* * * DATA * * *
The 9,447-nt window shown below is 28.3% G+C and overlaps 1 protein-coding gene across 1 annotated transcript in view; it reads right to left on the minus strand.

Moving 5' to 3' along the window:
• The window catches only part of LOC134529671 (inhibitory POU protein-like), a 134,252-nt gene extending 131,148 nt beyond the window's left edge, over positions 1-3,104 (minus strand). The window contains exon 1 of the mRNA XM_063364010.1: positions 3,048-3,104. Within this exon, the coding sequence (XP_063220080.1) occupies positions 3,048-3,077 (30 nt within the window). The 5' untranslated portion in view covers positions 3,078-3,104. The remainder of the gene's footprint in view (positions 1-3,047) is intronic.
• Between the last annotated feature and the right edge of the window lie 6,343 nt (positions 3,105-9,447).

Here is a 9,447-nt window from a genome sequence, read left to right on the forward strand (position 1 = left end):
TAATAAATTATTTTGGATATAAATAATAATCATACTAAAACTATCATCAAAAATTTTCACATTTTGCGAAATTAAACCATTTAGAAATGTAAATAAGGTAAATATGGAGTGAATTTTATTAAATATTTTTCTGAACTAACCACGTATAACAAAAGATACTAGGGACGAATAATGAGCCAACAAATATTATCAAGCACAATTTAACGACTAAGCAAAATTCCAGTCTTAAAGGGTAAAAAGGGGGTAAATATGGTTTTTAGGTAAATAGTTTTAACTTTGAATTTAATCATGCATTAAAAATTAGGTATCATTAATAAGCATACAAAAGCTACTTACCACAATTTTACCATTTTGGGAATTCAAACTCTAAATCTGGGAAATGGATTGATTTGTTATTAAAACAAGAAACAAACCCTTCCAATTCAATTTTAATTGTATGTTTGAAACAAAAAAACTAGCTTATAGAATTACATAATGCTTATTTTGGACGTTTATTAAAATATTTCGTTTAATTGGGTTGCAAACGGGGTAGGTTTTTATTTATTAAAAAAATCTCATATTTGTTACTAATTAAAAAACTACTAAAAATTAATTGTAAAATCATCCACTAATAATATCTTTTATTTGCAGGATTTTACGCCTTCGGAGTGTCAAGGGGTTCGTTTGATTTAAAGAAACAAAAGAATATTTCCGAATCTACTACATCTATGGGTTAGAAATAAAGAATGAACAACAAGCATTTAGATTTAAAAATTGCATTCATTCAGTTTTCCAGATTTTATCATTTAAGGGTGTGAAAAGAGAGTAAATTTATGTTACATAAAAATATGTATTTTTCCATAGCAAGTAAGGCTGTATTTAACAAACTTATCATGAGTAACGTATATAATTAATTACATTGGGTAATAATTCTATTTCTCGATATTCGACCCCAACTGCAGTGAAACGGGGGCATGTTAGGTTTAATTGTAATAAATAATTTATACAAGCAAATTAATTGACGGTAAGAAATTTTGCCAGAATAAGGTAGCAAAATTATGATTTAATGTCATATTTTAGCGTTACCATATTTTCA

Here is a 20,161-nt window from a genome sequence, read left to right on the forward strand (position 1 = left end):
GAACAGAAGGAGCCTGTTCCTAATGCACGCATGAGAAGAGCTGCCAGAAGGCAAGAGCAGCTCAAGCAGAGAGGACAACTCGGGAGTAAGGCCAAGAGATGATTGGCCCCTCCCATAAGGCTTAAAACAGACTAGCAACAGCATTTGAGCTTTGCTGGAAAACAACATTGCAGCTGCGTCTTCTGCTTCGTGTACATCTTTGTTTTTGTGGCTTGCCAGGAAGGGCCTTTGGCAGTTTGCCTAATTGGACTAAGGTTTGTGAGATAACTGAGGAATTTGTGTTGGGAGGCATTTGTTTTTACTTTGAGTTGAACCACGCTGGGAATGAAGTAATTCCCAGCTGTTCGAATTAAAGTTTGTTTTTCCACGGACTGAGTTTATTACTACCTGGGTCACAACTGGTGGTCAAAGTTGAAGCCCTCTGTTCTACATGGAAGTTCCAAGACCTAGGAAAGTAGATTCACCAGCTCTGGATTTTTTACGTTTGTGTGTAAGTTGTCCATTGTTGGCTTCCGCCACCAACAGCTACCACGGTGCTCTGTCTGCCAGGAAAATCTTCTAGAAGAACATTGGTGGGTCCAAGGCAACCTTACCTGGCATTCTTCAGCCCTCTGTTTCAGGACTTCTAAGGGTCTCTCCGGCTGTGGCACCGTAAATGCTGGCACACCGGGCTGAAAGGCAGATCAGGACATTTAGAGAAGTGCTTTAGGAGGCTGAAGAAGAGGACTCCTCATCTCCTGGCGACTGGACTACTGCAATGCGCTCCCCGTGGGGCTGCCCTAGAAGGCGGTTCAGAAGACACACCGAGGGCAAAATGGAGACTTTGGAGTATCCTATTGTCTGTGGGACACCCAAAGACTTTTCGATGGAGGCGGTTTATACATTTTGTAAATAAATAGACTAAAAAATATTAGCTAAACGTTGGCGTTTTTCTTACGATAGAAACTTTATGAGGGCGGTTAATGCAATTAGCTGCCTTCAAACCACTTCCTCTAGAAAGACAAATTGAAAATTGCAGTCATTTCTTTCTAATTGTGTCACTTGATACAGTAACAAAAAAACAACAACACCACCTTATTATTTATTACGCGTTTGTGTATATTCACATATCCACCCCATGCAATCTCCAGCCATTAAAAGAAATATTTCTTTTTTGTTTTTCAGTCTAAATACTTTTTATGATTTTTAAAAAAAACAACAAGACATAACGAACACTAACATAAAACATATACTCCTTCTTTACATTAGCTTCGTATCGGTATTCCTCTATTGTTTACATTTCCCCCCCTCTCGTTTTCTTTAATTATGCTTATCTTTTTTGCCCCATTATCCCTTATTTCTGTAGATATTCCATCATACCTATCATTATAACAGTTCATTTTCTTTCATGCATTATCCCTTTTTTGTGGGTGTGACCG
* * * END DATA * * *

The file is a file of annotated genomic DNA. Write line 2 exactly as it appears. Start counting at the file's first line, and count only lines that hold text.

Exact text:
Moving 5' to 3' along the window: